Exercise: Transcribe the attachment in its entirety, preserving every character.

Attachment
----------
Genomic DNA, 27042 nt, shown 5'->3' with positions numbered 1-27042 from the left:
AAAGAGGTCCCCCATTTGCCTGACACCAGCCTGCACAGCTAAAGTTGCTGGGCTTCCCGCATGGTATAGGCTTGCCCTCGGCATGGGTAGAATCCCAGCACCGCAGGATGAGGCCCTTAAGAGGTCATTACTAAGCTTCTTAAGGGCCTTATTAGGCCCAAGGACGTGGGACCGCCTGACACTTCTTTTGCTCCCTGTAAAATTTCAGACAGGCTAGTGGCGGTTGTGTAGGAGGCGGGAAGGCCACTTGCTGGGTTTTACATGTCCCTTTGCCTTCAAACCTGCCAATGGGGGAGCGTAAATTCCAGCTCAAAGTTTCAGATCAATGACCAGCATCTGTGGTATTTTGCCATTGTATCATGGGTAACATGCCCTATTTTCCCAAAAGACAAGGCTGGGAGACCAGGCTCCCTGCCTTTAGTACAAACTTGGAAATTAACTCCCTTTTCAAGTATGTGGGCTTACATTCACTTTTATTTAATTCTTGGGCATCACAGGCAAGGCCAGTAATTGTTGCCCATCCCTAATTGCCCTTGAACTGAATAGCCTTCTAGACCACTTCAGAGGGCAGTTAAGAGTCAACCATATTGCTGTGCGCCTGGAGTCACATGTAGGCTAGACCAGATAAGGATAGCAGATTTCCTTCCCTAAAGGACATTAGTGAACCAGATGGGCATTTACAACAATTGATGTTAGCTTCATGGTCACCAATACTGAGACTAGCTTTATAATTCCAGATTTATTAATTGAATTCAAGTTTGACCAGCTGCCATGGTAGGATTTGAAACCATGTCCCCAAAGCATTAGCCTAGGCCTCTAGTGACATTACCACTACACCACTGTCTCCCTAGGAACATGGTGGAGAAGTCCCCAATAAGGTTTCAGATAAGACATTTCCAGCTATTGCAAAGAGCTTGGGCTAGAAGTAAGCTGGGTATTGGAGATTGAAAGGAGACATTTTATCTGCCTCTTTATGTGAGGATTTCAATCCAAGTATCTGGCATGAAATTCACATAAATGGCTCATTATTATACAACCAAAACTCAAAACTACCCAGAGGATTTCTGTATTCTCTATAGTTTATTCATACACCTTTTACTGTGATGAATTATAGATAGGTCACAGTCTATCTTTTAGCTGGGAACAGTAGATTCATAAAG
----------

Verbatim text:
Genomic DNA, 27042 nt, shown 5'->3' with positions numbered 1-27042 from the left:
AAAGAGGTCCCCCATTTGCCTGACACCAGCCTGCACAGCTAAAGTTGCTGGGCTTCCCGCATGGTATAGGCTTGCCCTCGGCATGGGTAGAATCCCAGCACCGCAGGATGAGGCCCTTAAGAGGTCATTACTAAGCTTCTTAAGGGCCTTATTAGGCCCAAGGACGTGGGACCGCCTGACACTTCTTTTGCTCCCTGTAAAATTTCAGACAGGCTAGTGGCGGTTGTGTAGGAGGCGGGAAGGCCACTTGCTGGGTTTTACATGTCCCTTTGCCTTCAAACCTGCCAATGGGGGAGCGTAAATTCCAGCTCAAAGTTTCAGATCAATGACCAGCATCTGTGGTATTTTGCCATTGTATCATGGGTAACATGCCCTATTTTCCCAAAAGACAAGGCTGGGAGACCAGGCTCCCTGCCTTTAGTACAAACTTGGAAATTAACTCCCTTTTCAAGTATGTGGGCTTACATTCACTTTTATTTAATTCTTGGGCATCACAGGCAAGGCCAGTAATTGTTGCCCATCCCTAATTGCCCTTGAACTGAATAGCCTTCTAGACCACTTCAGAGGGCAGTTAAGAGTCAACCATATTGCTGTGCGCCTGGAGTCACATGTAGGCTAGACCAGATAAGGATAGCAGATTTCCTTCCCTAAAGGACATTAGTGAACCAGATGGGCATTTACAACAATTGATGTTAGCTTCATGGTCACCAATACTGAGACTAGCTTTATAATTCCAGATTTATTAATTGAATTCAAGTTTGACCAGCTGCCATGGTAGGATTTGAAACCATGTCCCCAAAGCATTAGCCTAGGCCTCTAGTGACATTACCACTACACCACTGTCTCCCTAGGAACATGGTGGAGAAGTCCCCAATAAGGTTTCAGATAAGACATTTCCAGCTATTGCAAAGAGCTTGGGCTAGAAGTAAGCTGGGTATTGGAGATTGAAAGGAGACATTTTATCTGCCTCTTTATGTGAGGATTTCAATCCAAGTATCTGGCATGAAATTCACATAAATGGCTCATTATTATACAACCAAAACTCAAAACTACCCAGAGGATTTCTGTATTCTCTATAGTTTATTCATACACCTTTTACTGTGATGAATTATAGATAGGTCACAGTCTATCTTTTAGCTGGGAACAGTAGATTCATAAAG